Using Web Screenlet with Cordova in Your Android App

By using Cordova plugins in Web Screenlet, you can extend the functionality of the web page that the Screenlet renders. This lets you tailor that page to your app’s needs.

You’ll get started by installing and configuring Cordova. There are two ways to do this: automatically, or manually. The automatic method is covered first.

Installing and Configuring Cordova Automatically

Follow these steps to automatically create an empty Android project configured to use Cordova. Note that you must have git, Node.js, and npm installed.

  1. Install screens-cli:

    npm install -g screens-cli
    
  2. Create the file .plugins.screens in the folder you want to create your project in. In this file, add all the Cordova plugins you want to use in your app. For example, you can add plugins from Cordova or GitHub:

    https://github.com/apache/cordova-plugin-wkwebview-engine.git
    cordova-plugin-call-number
    cordova-plugin-camera
    
  3. In the folder containing your .plugins.screens file, run screens-cli to create your project:

    screens-cli android <project-name>
    

    This creates your project in the folder platforms/android/<project-name>. You can open it with Android Studio.

Installing and Configuring Cordova Manually

To install and configure Cordova manually, follow these steps:

  1. Follow the Cordova getting started guide to install Cordova, create a Cordova project, and add the Android platform to your Cordova project.

  2. Install any Cordova plugins you want to use in your app. For example, this command adds the Cordova plugin cordova-plugin-call-number:

    cordova plugin add cordova-plugin-call-number
    

    You can use cordova plugin to view the currently installed plugins.

  3. Copy the following files and folders from your Cordova project to your Android project’s root folder:

    • /platforms/android/res/xml/config.xml
    • /platforms/android/assets/www

    You should also review other files like AndroidManifest.xml, resource files, and so on. Some plugins add permissions or styles in such files that you may need to copy for those plugins to work correctly in your Android app.

Using Cordova in Web Screenlet

Now that you’ve installed and configured Cordova in your Android project, you’re ready to use it with Web Screenlet. Follow these steps to do so:

  1. Insert and configure Web Screenlet in your app.

  2. When you set Web Screenlet’s parameters via the WebScreenletConfiguration.Builder object, you must enable Cordova by calling the enableCordova method with a CordovaLifeCycleObserver argument. CordovaLifeCycleObserver informs Cordova about the activity lifecycle. You can create an instance of this observer by using its no-argument constructor.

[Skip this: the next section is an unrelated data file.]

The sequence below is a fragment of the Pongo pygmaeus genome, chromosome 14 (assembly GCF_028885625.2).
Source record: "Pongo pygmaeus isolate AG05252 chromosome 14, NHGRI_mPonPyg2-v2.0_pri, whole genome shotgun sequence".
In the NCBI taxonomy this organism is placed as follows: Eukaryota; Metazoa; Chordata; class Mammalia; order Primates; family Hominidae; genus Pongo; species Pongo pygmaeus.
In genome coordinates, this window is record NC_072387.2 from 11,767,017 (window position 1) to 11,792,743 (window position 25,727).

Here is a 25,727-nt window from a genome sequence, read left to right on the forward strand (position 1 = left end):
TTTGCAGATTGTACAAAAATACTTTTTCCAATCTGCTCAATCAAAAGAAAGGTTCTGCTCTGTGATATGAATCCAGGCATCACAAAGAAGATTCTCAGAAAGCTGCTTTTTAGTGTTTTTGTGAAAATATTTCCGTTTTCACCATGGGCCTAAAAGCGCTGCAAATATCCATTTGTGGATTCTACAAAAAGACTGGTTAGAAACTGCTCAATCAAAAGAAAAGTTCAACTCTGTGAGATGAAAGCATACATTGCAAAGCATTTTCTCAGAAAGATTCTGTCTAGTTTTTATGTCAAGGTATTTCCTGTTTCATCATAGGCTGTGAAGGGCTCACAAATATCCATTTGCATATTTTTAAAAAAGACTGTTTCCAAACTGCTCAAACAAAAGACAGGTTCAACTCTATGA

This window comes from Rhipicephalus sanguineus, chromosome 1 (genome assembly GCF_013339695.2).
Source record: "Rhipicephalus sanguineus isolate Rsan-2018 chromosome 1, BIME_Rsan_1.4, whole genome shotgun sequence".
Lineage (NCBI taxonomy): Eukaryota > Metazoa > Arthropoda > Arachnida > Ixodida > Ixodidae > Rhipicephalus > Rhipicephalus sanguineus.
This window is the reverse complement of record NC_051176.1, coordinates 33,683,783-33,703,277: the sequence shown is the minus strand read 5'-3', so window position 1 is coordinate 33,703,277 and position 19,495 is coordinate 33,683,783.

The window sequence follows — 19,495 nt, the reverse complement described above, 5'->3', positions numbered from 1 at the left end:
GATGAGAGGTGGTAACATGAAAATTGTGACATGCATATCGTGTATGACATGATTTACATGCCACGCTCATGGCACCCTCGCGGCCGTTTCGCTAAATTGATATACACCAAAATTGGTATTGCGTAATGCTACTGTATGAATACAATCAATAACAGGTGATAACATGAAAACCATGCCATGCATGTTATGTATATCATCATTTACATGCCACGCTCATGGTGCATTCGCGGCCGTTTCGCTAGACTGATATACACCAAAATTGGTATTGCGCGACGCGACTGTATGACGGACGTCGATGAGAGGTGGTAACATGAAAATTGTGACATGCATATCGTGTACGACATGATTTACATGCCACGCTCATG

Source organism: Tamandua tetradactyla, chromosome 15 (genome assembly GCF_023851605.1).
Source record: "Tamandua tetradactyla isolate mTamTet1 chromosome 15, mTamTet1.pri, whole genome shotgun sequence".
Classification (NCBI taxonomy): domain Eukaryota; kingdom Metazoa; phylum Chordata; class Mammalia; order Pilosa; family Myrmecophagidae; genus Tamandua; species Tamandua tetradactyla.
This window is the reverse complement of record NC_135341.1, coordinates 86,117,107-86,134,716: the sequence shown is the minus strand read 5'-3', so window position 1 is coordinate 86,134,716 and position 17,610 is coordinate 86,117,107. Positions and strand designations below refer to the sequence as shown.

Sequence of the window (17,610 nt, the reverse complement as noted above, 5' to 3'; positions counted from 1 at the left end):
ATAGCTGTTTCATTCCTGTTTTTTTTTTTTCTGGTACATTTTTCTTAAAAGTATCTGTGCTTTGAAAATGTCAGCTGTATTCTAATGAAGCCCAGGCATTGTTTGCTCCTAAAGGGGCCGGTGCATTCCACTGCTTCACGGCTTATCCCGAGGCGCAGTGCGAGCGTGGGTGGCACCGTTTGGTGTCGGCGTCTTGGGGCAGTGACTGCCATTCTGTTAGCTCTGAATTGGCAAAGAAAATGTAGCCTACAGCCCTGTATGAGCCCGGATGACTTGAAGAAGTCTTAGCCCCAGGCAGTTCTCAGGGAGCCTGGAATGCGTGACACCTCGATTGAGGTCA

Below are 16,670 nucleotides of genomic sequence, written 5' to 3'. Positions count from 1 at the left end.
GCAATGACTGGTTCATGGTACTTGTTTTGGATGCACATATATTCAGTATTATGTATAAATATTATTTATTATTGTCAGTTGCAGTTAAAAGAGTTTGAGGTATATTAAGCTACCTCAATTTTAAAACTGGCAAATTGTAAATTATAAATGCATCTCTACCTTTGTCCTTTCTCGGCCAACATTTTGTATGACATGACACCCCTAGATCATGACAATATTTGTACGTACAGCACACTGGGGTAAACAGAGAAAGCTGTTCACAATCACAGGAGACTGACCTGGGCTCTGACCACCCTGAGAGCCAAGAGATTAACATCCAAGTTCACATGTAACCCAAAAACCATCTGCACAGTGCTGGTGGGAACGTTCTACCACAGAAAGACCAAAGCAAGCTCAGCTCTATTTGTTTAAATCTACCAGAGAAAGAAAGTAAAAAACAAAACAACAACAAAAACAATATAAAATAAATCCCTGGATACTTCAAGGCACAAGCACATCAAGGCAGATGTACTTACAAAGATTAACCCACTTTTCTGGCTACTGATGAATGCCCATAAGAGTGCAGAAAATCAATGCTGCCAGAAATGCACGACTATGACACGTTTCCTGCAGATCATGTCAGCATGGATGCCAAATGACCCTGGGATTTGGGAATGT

For example, this code creates a CordovaLifeCycleObserver object that it then uses with enableCordova when setting Web Screenlet’s parameters:

    CordovaLifeCycleObserver observer = new CordovaLifeCycleObserver();
    
    WebScreenletConfiguration configuration =
            new WebScreenletConfiguration
                    .Builder("/")
                    .addLocalJs("call.js")
                    .enableCordova(observer)
                    .load();
    
    webScreenlet.setWebScreenletConfiguration(configuration);
    webScreenlet.load();
    
  3. Override the following Activity methods to call their corresponding observer methods:

    @Override
    protected void onStart() {
        super.onStart();
        observer.onStart();
    }
    
    @Override
    protected void onStop() {
        super.onStop();
    
        observer.onStop();
    }
    
    @Override
    public void onPause() {
        super.onPause();
    
        observer.onPause();
    }
    
    @Override
    public void onResume() {
        super.onResume();
    
        observer.onResume();
    }
    
    @Override
    public void onDestroy() {
        super.onDestroy();
    
        observer.onDestroy();
    }
    
    @Override
    public void onSaveInstanceState(Bundle outState) {
        super.onSaveInstanceState(outState);
    
        observer.onSaveInstanceState(outState);
    }
    
    @Override
    protected void onActivityResult(int requestCode, int resultCode, Intent data) {
        super.onActivityResult(requestCode, resultCode, data);
    
        observer.onActivityResult(requestCode, resultCode, data);
    }
    
    @Override
    public void onRequestPermissionsResult(int requestCode, @NonNull String[] permissions, 
        @NonNull int[] grantResults) {
            super.onRequestPermissionsResult(requestCode, permissions, grantResults);
    
            observer.onRequestPermissionsResult(requestCode, permissions, grantResults);
    }
    
    @Override
    public void onConfigurationChanged(Configuration newConfig) {
        super.onConfigurationChanged(newConfig);
    
        observer.onConfigurationChanged(newConfig);
    }
    

That’s it! Note, however, that you may also need to invoke Cordova from a JavaScript file, depending on what you’re doing. For example, to use the Cordova plugin cordova-plugin-call-number to call a number, you must add a JavaScript file with the following code:

function callNumber() {
    //This line triggers the Cordova plugin and makes a call
    window.plugins.CallNumber.callNumber(null, function(){ alert("Calling failed.") }, "900000000", true);
}

setTimeout(callNumber, 3000);

If you run the app containing this code and wait three seconds, the plugin activates and calls the number in the JavaScript file.

Great! Now you know how to use Web Screenlet with Cordova.

Related Topics

Rendering Web Pages in Your Android App

Web Screenlet for Android

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